If you want to become a world-class cliff diver, there’s only one real way to do it: love it so much that you’re willing to alter the course of your entire life to make that tiny platform your office, your stage, your home.
A good cliff diver is a master of their own world, managing their emotions and exerting precision control over their body and mind. In that time between the moment they step off the platform to the split second they enter the water, the world is a small, simple place and the only thing that matters is the movement.
It’s a feeling of focus, of being in-the-moment that is otherwise impossible to experience.
But it isn’t easy to get here. And those who do make it, by necessity, learn a lot about the psychology of fear.
A natural fear of heights
Imagine you’re standing at that competition height at Red Bull Cliff Diving. You’re looking down at the water, impossibly far away. Maybe your toes are curling over the edge.
First, let’s put the numbers into some kind of perspective: 21m above the water for the women, 27m for the men.
27m is the equivalent of an eight-story building and for a lot of people, just the thought of looking down from such a great height makes them start to feel a little sick. There’s a reason why. At any given point in time, your brain is processing a number of signals just to help you keep your balance – the feeling of the ground beneath your feet, the vestibular system in your inner ear and of course, vision. It’s vision that gets a little confused when you look down from a great height.
Using our depth perception granted to us by having stereo vision, we’re used to determining distance on the horizontal plane. We do it all day, every day, as we walk, ride a bicycle, or drive. But point our head down and it becomes a different story – the eyes can’t judge the ground’s position with any real accuracy. The brain isn’t sure what signal to trust. That’s why you feel funny looking down from a great height. Just one more thing for a cliff diver to manage before taking a breath – and taking off. And this might be where a little bit of bravado comes into play: if you think you might screw it up, you might’ve already screwed it up. Confidence is incredibly key!
When it all goes right, cliff divers will spear into the water like a needle through cloth – with the least resistance and no real pain. When they resurface, it'll be to the cheer of the crowd, the marks from the judges and with feelings of pure joy and jubilation. If it goes wrong, well – the rescue divers are there for a reason and that reason is usually a concussion.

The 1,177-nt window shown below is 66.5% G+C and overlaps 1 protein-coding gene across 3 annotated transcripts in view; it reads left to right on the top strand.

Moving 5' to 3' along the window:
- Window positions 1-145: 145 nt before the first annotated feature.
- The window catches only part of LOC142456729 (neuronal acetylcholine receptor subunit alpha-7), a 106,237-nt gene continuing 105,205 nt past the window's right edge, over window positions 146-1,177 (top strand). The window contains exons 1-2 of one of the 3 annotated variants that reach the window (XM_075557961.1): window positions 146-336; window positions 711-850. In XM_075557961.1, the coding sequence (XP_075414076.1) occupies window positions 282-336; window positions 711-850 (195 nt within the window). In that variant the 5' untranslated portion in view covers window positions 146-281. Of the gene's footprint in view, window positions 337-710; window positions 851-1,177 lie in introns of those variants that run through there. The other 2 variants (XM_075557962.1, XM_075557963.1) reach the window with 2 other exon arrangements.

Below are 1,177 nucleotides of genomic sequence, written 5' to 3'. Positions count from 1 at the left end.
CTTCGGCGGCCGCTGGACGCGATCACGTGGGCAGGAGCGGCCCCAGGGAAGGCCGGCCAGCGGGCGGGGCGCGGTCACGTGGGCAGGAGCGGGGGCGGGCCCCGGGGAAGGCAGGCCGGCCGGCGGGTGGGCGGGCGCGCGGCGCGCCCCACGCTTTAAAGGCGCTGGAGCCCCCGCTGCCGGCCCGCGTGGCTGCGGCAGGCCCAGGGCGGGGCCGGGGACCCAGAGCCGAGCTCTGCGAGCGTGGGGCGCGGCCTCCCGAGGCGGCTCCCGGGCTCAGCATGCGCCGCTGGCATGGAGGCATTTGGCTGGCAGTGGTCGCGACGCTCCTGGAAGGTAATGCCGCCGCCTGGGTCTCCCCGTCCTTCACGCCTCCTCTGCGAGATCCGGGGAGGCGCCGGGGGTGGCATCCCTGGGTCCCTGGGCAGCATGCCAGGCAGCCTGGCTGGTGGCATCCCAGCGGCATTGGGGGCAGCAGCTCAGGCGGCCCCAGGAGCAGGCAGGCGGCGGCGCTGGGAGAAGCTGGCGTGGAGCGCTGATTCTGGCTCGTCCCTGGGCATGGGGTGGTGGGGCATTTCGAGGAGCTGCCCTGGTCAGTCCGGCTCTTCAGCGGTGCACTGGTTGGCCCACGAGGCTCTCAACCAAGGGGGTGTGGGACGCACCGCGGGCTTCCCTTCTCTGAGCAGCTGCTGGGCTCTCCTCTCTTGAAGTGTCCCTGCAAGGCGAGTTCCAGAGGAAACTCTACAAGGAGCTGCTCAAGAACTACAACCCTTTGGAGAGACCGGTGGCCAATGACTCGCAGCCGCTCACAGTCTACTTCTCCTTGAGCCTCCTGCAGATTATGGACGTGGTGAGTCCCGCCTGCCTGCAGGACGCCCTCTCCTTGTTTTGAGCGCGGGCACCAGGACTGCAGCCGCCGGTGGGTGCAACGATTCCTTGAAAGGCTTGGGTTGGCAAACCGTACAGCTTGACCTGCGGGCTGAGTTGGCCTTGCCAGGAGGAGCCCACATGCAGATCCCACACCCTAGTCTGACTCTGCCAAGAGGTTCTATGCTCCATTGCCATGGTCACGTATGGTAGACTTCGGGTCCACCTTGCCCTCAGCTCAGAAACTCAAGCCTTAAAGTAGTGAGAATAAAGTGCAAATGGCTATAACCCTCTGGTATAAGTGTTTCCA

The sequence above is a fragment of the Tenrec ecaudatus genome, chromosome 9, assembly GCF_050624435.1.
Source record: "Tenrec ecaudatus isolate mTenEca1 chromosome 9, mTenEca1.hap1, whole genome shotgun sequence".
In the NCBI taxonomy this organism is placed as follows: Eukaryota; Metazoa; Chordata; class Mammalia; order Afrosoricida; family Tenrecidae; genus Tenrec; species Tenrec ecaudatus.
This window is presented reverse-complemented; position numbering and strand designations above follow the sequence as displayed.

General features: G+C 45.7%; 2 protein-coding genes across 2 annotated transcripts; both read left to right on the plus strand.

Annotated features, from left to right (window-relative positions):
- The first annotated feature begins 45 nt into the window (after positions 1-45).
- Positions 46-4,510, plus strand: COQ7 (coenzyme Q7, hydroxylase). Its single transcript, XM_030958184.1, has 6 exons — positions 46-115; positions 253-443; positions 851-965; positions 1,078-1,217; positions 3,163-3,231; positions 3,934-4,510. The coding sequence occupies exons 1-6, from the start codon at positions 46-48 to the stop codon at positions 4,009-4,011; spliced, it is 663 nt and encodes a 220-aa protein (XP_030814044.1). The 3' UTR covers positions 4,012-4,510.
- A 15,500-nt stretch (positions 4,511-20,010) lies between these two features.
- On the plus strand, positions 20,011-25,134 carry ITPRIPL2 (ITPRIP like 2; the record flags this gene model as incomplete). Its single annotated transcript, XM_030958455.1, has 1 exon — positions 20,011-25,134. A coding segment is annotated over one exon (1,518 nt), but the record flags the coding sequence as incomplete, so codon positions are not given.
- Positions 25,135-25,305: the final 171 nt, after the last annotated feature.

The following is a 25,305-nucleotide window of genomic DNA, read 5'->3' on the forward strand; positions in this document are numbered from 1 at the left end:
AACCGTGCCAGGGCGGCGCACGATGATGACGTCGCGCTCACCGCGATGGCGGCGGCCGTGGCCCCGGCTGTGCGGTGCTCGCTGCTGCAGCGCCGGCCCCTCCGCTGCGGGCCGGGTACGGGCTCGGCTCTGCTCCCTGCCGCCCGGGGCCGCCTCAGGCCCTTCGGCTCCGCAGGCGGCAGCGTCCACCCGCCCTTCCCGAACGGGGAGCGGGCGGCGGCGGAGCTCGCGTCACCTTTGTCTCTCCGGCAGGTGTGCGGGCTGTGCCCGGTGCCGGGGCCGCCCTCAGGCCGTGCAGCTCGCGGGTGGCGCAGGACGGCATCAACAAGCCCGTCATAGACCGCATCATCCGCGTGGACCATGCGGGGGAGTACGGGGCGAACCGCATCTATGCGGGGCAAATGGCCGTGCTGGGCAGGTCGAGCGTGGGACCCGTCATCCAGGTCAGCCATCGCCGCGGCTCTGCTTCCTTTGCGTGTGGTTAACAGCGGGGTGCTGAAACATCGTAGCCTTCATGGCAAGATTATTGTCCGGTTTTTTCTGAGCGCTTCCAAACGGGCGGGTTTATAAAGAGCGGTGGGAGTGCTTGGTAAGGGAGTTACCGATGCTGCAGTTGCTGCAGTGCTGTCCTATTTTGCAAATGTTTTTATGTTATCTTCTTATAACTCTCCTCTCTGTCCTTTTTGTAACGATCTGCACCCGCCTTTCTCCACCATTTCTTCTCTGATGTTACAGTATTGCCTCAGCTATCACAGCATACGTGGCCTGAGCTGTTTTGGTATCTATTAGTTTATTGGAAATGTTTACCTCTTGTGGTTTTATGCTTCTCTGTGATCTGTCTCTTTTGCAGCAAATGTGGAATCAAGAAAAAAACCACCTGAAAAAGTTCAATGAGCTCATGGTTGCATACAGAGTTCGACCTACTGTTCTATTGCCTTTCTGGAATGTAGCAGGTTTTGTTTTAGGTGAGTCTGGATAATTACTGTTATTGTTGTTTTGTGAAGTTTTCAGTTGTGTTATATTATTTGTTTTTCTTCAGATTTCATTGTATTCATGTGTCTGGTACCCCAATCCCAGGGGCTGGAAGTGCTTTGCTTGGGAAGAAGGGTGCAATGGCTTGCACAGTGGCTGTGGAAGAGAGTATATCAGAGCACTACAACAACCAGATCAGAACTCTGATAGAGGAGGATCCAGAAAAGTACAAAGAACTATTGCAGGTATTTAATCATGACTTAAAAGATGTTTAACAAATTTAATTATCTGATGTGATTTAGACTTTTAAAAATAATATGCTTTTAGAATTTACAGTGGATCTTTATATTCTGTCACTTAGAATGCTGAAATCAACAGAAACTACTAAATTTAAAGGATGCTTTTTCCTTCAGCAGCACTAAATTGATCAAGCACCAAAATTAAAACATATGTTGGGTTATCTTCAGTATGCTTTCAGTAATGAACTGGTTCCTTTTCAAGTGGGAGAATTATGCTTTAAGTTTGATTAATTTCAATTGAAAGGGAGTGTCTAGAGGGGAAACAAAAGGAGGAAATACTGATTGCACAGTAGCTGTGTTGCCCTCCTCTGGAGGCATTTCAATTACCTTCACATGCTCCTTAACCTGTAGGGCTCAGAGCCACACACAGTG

That tiny little platform way up high – the 25-year-old Canadian from landlocked Winnipeg never wanted to be there. In fact, during her collegiate diving career, she used to barter with her coach to get out of doing the 10m dive. She’d swim extra laps. She’d clean the locker room. Whatever it took to avoid jumping from 10m.
Now she’s preparing to dive from much, much higher.
As it happens, Aimee is a great person to talk to about the psychology of fear, as when she’s not competing she's doing post-grad study in behavioural science. We asked her to step outside of her own mind and talk about dealing with the fear.
“Cliff diving is 20 percent physical and 80 percent mental,” she says. “You know you can do these dives. The physical part isn’t the problem – you need to be constantly convincing your mental system to come on board for the ride.”
Cliff diving is 20 percent physical and 80 percent mental
Aimee’s take is interesting – because her mental approach has changed significantly over her career as a diver.
Her approach doesn’t work for everybody – she knows that some divers simply like to block out the fear – for her, she’s got to acknowledge it and work with it. “I started with the ‘you’ve got to conquer the fear’ approach – now I’m in the ‘acknowledge the fear and deal with it’ camp.”
Curiosity and courage
There’s no real ‘career track’ you can follow to put yourself in such a precarious position, but most people’s stories go something like this: they started in the pool, often with competitive swimming – maybe through a swim club or school programme. At some point, they saw the diving platforms and got pretty curious. For the multiple men’s champion Gary Hunt, in his own words: “It just looked like the divers were having more fun!”
At some point, that curiosity combined with courage (and that part is really important) and they gave it a go. Some of them got hooked and began competing – the 1m springboard, the 3m springboard and platforms or various levels up to the 10m platform, the 'Olympic standard’, which is important: if you wanted to turn diving into a real job, historically that had been pretty much the only way to go, or, at the very least – the most respectable one.
So how does one make the metaphoric and literal climb to 21m and 27m? Well, for most people, there’s a bit of a detour. Remember that part about having to love it? Well, aspiring cliff divers have to love it so much that they’re willing to run away and join a circus – almost literally.
The thing is, there are very, very few places in the world where you can dive safely and regularly from such a height. There are a few ‘natural’ spots, but you still need spotters, rescue divers, observers, because a short blackout when you hit the water is not all that uncommon. The easiest place to get that experience is at high dive shows. They take place at amusement parks, water parks, as a bit of a side entertainment at a local fair, or actual circuses. You might find a permanent show in a place like Las Vegas, but the gigs are hard to come by, pay relatively little and naturally, come with high risk. But they’re the only way to get hundreds of dives under your belt. So, as said – to do this, you’ve really got to love it.